From the September/October 2014 issue of The Horn Book Magazine.

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29. Atmospheric audiobooks

These audiobooks offer intrepid listeners stories of supernatural and psychological suspense, all with vividly evoked settings.

stroud screaming staircase audiobook Atmospheric audiobooksIn the world of Jonathan Stroud’s The Screaming Staircase (first book in the Lockwood & Co. series), ghost-busting firms employ psychically sensitive children to neutralize supernatural pests infesting London. Lucy Carlyle joins an indie agency — consisting of Lucy, amiable teenage owner Anthony Lockwood, and sardonic George — just before Lockwood accepts a client with a very haunted property. Miranda Raison’s narration imbues Lucy with the right balance of droll humor and compassion for uneasy spirits. Her pacing ratchets up the tension while allowing the teens’ snarky banter room to breathe in this thrilling and funny story. (Listening Library, 10–14 years)

sedgwick midwinterblood audiobook Atmospheric audiobooksMarcus Sedgwick’s Midwinterblood chronicles life on a remote Scandinavian island—going backwards from the future to the distant past — through seven related stories. The tales gradually reveal Blessed Island’s dependence on a strange drug and disturbing history of human sacrifice. Each tale centers on two bonded souls, reincarnated variously as family members, lovers, and intergenerational friends, who reunite only to be wrenched apart again. Narrator Julian Rhind-Tutt ably captures the emotional extremes of this unsettling novel: the uncanny recognition and tender reunion of the protagonists; the desperate fear and violence of their community; and the dark machinations of the island itself. (Listening Library, 12–16 years)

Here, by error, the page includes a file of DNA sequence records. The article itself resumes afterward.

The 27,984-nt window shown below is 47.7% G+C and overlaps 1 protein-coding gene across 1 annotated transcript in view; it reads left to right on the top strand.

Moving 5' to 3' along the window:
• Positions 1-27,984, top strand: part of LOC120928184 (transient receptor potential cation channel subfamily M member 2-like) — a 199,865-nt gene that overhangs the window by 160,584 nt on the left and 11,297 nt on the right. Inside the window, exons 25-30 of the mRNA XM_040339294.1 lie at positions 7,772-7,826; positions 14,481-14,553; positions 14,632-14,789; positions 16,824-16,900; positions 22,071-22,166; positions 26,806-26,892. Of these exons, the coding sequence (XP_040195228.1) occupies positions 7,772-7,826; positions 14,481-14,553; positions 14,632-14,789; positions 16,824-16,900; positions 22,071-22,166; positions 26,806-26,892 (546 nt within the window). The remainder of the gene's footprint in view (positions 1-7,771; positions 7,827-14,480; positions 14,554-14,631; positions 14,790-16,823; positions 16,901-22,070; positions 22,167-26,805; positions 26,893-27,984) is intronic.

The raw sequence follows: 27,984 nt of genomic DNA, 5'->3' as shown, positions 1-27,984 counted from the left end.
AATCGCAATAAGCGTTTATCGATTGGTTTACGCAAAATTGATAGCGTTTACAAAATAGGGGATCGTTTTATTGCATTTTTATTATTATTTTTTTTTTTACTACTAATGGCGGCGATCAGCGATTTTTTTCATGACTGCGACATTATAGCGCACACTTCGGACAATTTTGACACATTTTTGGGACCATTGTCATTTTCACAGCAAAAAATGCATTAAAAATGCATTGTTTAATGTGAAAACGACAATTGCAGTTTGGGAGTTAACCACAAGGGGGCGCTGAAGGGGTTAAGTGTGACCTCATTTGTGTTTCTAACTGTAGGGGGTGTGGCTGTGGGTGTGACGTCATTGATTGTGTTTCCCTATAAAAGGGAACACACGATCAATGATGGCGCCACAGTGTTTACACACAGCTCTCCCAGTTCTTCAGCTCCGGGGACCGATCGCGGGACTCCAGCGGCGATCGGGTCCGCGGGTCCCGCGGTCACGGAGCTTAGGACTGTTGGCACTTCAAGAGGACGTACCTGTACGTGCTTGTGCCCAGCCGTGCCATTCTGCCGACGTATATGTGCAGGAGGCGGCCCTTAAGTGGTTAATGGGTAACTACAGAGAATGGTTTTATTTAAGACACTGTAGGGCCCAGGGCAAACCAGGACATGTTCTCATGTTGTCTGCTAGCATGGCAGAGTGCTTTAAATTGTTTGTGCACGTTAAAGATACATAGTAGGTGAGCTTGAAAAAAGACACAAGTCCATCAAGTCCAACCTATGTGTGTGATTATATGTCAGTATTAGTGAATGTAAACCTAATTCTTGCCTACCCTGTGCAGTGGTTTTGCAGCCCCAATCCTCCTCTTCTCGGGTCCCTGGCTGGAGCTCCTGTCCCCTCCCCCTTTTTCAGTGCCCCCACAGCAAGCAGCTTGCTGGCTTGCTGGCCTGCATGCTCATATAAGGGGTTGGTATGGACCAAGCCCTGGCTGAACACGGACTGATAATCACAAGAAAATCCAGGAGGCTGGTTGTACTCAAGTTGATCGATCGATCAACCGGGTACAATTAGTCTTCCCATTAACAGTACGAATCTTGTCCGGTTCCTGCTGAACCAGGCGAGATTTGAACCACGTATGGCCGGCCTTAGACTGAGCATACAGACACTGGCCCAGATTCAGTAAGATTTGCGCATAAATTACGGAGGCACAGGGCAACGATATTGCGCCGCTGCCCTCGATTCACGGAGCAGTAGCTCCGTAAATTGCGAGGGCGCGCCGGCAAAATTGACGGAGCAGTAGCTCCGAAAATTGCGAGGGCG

foxlee midnight dress audiobook Atmospheric audiobooksNew girl Rose’s sharp edges gradually soften through relationships with classmate Pearl and eccentric dressmaker Edie in Karen Foxlee’s The Midnight Dress. Edie teases out Rose’s past and shares her own as they sew Rose’s (possibly magical) gown for the upcoming harvest festival. Reader Olivia Mackenzie-Smith transports her listener to a specific era and place (1980s coastal Australia) while also imparting the lyrical prose’s dreamy sense of once-upon-a-time. But there’s no happily ever after here: interspersed interludes reveal that one of the girls has disappeared; Mackenzie-Smith gives these interludes an ominous tone as they progress inexorably towards betrayal and tragedy. (Listening Library, 14 years and up)